By Ian Valentine
Friday, 11 July 2008
Shooting Times heads north of the Border to meet the Scots who are producing British guns of the finest quality
Scotland boasts a glorious history of invention and engineering, so it is no surprise that during the formative years of the modern shotgun, towards the end of the 19th century, Edinburgh developed a reputation for style and reliability that remains to this day.
However, as with the other regions of the UK, Scotland's many gunsmiths have been whittled away to a fraction of their original number and the total national output of handmade guns is no more than 50 a year. A high proportion of these come from the workshops of David McKay Brown (Gunmakers) Ltd, owned by the founder David McKay Brown and based just south of Glasgow at Bothwell, in Lanarkshire. David began an apprenticeship with the Glasgow company of Alex Martin in 1957 and completed it at John Dickson & Son of Edinburgh after the two companies merged. As such, the young gunsmith was schooled in the arts of the traditional round action gun, to which he remains a lifelong devotee. Indeed, he sees his current role as perpetuating the famous design and spreading its appeal to a worldwide audience.
He left Dickson in 1967 to establish his own company and by 1974 he was producing round action guns in his own name. Each section of the work is conducted in-house, with the individual actioner, barrel-maker, stocker and lockmaker amassing more than 100 years of experience between them. The firm currently produces 30 sporting guns a year, including round action side-by-sides, which start from £27,000, and over-and-under shotguns, which start from £34,000, as well as double rifles, also in the round action, calibrated to .375 H&H magnum and .470 NE.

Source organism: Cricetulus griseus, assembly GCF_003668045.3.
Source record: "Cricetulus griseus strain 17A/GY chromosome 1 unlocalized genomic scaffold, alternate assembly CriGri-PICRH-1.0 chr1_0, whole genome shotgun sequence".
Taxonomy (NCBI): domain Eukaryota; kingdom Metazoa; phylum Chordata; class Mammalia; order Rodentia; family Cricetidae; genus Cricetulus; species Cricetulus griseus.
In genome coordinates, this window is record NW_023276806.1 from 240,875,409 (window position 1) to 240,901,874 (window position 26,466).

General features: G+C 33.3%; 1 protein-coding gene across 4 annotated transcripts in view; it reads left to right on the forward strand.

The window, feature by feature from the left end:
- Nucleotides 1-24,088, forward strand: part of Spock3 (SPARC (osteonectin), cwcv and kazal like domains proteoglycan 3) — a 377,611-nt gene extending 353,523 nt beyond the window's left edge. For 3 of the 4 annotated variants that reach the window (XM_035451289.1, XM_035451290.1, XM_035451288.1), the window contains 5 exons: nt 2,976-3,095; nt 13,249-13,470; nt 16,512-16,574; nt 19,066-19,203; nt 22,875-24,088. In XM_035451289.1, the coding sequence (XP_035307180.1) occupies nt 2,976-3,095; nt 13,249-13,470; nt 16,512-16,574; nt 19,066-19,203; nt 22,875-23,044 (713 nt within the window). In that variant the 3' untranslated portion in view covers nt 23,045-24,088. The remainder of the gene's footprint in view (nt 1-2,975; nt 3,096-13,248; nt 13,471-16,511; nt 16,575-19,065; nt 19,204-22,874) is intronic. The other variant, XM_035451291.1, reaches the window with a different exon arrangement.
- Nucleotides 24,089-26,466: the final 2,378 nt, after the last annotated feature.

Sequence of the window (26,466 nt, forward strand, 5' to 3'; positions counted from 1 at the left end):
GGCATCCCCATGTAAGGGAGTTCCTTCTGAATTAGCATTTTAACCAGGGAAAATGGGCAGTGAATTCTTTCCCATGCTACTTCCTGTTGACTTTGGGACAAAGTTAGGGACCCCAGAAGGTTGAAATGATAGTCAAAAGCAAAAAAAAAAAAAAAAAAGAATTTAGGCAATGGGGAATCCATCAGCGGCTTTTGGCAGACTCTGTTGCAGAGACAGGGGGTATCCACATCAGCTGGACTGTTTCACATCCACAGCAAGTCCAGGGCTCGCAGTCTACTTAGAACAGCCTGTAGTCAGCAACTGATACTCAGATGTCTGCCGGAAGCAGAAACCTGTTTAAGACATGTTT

"The side-by-side gun is perfect for driven grouse as it is flat-shooting, lightweight and quick to reload," said David. "This also meets the requirements of partridge shooting in Spain. For higher birds it can be made heavier with longer barrels and a raised top-rib, with straighter stock dimensions for increased elevation and with borings for extreme range with larger shot sizes. It can also be made to a wildfowler's specification for use with non-toxic shot." In addition, McKay Brown has years of experience supplying guns in both side-by-side and over-and-under designs for hunting in the US. In recent years, the company has developed an over-and-under gun dedicated to high birds at extreme range. It is fitted with 31in or 32in barrels and bored for down-range pattern quality with larger shot and weighs 7lb 8oz-plus. Precision screw-in chokes can be fitted if required, making the gun more versatile.